Our Nuclear Legacy or: How I Learned To Stop Worrying and Clean Up the Bomb
SALEM – On June 10, Kiggins Theatre in Vancouver will host the “Science on Tap” lecture series with a presentation on the Hanford nuclear site. The program will feature speakers Dirk Dunning, chemical engineer and nuclear specialist from the Oregon Department of Energy; Abigail Cermak, Hanford coordinator with Columbia Riverkeeper; and Tom Carpenter, executive director of Hanford Challenge. The trio will talk about Hanford’s history, building of the atomic bomb, and the government’s role in cleaning up Hanford nuclear waste.
The “Science on Tap” lecture series offers the public a chance to learn about science in a leisurely setting. The event will be held Wednesday, June 10, at Kiggins, 1011 Main St., Vancouver. Doors open at 6:00 p.m. and the presentation starts at 7:00. Suggested cover is $10.00. Attendees can purchase food and beverage at the theatre. For more details, please visit: http://www.viaproductions.org/events/kiggins_june10_hanford.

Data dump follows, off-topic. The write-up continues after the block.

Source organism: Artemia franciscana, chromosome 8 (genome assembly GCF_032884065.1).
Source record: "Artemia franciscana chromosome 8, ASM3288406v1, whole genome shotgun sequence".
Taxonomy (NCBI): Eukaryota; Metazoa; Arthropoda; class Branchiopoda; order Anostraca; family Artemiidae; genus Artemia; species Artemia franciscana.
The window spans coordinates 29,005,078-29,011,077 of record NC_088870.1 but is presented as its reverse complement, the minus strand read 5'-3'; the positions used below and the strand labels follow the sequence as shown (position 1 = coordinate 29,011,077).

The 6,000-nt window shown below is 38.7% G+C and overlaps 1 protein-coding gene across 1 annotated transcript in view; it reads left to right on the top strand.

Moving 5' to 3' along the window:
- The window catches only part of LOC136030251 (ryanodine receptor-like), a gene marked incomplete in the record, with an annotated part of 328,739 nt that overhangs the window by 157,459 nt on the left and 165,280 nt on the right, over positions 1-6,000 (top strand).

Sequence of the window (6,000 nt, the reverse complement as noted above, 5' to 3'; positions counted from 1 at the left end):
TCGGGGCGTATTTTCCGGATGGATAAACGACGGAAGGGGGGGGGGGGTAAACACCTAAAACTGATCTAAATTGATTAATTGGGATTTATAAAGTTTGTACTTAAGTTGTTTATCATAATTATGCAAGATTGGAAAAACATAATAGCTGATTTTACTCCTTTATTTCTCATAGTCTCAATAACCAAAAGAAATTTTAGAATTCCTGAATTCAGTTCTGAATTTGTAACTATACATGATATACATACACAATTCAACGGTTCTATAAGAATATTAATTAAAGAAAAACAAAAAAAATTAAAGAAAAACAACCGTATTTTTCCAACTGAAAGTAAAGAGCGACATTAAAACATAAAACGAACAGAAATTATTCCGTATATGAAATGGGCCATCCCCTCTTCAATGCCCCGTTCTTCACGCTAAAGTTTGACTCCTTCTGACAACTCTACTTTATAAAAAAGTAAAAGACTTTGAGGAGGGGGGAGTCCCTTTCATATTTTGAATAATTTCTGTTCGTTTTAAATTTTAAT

The Hanford Nuclear Reservation, located on the Columbia River in southeastern Washington, is the largest contaminated site in the Western Hemisphere. Used to make plutonium for nuclear bombs during WWII and the Cold War, the Hanford site generated vast quantities of chemical and radioactive pollution. Cleanup at Hanford began in 1989 and will continue for generations to come.
Dunning has worked on the Hanford cleanup project at the Oregon Department of Energy for 22 years. ODOE represents Oregonians by providing a critical, objective voice in technical reviews and policy discussions related to the cleanup, which is overseen and regulated by the federal government. The Oregon Hanford Cleanup Board also provides input to the U.S. Department of Energy and its regulators.